semgrep v0.93 releases: Fast and syntax-aware semantic code pattern search
Semgrep combines the convenient and iterative style of grep with the powerful features of an Abstract Syntax Tree (AST) matcher and limited dataflow. Easily find function calls, class or method definitions, and more without having to understand ASTs or wrestle with regexes.
Semgrep exists because:
- Insecure code is easy to write
- The future of security involves automatically guiding developers towards a “paved road” made of default-safe frameworks (i.e. React or Object-relational Mappers)
- grep isn’t expressive enough and traditional static analysis tools (SAST) are too complicated/slow for paved road automation
The AppSec, Developer, and DevOps communities deserve a static analysis tool that is fast, easy to use, code-aware, multi-lingual and open source!
Semgrep is optimized for:
- Speed: Fast enough to run on every build, commit, or file save
- Finding bugs that matter: Run your own specialized rules or choose OWASP 10 checks from the Semgrep Registry. Rules match source code at the Abstract Syntax Tree (AST) level, unlike regexes that match strings and aren’t semantically aware.
- Ease of customization: Rules look like the code you’re searching for, no static analysis Ph.D. required. They don’t require compiled code, only source, reducing iteration time.
- Ease of integration. Highly portable and many CI and git-hook integrations already exist. Output –json and pipe results into your existing systems.
- Polyglot environments: Don’t learn and maintain multiple tools for your polyglot environment (e.g. ESLint, find-sec-bugs, RuboCop, Gosec). Use the same syntax and concepts independent of language.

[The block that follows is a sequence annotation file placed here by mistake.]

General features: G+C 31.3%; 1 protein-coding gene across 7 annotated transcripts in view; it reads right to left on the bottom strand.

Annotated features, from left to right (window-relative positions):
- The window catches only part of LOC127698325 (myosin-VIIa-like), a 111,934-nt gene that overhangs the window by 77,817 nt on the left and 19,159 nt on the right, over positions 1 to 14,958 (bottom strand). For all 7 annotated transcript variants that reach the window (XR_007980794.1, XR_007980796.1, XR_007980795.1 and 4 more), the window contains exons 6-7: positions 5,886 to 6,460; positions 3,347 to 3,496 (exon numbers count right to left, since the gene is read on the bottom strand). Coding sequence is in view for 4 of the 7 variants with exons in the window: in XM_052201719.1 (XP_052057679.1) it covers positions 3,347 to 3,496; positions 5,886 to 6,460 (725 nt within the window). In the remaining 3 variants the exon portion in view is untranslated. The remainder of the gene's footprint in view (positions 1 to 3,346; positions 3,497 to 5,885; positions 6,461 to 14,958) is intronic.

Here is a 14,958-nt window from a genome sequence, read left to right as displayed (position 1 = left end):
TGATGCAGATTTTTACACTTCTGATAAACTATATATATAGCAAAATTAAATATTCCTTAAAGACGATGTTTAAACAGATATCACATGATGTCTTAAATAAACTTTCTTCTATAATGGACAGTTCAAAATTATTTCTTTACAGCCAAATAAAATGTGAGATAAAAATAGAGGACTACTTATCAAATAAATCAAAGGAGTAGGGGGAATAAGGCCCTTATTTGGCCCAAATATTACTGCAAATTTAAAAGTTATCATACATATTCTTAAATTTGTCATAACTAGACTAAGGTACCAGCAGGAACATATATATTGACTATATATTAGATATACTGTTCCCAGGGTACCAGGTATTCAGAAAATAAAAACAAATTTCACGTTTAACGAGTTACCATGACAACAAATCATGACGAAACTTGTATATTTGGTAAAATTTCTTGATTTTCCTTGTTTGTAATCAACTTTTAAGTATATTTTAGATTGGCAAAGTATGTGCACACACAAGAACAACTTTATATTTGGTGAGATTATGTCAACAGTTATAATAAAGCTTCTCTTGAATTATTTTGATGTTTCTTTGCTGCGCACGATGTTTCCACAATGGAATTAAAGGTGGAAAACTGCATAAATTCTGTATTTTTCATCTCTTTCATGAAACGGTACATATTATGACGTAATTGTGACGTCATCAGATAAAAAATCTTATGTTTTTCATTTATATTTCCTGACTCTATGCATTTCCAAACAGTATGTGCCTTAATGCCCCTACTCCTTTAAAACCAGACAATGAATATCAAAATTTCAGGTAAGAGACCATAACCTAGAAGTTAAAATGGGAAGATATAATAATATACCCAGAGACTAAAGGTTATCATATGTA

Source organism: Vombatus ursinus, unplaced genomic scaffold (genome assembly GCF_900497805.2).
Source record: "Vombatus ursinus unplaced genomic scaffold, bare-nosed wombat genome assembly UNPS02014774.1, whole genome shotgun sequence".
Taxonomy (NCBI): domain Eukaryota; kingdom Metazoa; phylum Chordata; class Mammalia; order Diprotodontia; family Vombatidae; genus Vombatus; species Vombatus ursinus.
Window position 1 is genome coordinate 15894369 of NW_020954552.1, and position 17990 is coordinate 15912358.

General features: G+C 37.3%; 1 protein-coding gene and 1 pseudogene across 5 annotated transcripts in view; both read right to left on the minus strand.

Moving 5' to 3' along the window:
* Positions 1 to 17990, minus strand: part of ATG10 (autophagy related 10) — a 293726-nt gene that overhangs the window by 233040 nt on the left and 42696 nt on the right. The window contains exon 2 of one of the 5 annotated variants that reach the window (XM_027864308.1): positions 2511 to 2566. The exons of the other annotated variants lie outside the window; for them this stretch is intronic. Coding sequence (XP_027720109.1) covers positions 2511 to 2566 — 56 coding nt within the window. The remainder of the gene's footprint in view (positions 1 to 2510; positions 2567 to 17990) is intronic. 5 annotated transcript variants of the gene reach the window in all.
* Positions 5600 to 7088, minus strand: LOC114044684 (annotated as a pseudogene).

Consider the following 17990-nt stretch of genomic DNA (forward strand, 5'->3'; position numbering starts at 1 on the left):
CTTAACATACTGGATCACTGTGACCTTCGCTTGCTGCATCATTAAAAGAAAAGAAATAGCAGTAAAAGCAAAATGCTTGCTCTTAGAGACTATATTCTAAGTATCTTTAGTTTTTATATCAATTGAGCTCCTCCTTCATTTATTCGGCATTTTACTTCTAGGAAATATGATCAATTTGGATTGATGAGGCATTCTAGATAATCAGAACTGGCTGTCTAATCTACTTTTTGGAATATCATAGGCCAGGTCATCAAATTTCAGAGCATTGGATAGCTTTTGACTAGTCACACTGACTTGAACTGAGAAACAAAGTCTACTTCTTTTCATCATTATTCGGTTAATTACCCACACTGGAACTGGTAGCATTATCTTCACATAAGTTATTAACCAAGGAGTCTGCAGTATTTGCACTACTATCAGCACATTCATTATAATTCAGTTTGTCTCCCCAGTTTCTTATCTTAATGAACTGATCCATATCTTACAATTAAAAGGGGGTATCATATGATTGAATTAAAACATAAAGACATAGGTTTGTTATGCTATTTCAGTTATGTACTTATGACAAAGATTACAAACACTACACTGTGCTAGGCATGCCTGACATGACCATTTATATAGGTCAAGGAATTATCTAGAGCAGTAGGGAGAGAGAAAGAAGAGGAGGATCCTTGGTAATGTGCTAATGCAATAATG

Pattern Syntax Teaser
One of the most unique and useful things about Semgrep is how easy it is to write and iterate on queries.
The goal is to make it as easy as possible to go from an idea in your head to find the code patterns you intend to.
Example: Say you want to find all calls to a function named exec, and you don’t care about the arguments. With Semgrep, you could simply supply the pattern exec(…) and you’d match:
Importantly, Semgrep would not match the following:
Semgrep will even match aliased imports:
Play with this example in your browser here, or copy the above code into a file locally (
exec.py) and run:
More example patterns:
- Files where only some part of the code had to be skipped due to a parse failure
will now be listed as “partially scanned” in the end-of-scan skip
- Licensing: The ocaml-tree-sitter-core component is now distributed
under the terms of the LGPL 2.1, rather than previously GPL 3.
- A new field was added to metrics collection: isAuthenticated.
This is a boolean flag which is true if you ran semgrep login.
semgrep ciused to incorrectly report the base branch as a CI job’s branch
when running on a
pull_request_targetevent in GitHub Actions.
By fixing this, Semgrep App can now track issue status history with
- Metrics events were missing timestamps even though
PRIVACY.mdhad already documented a timestamp field.
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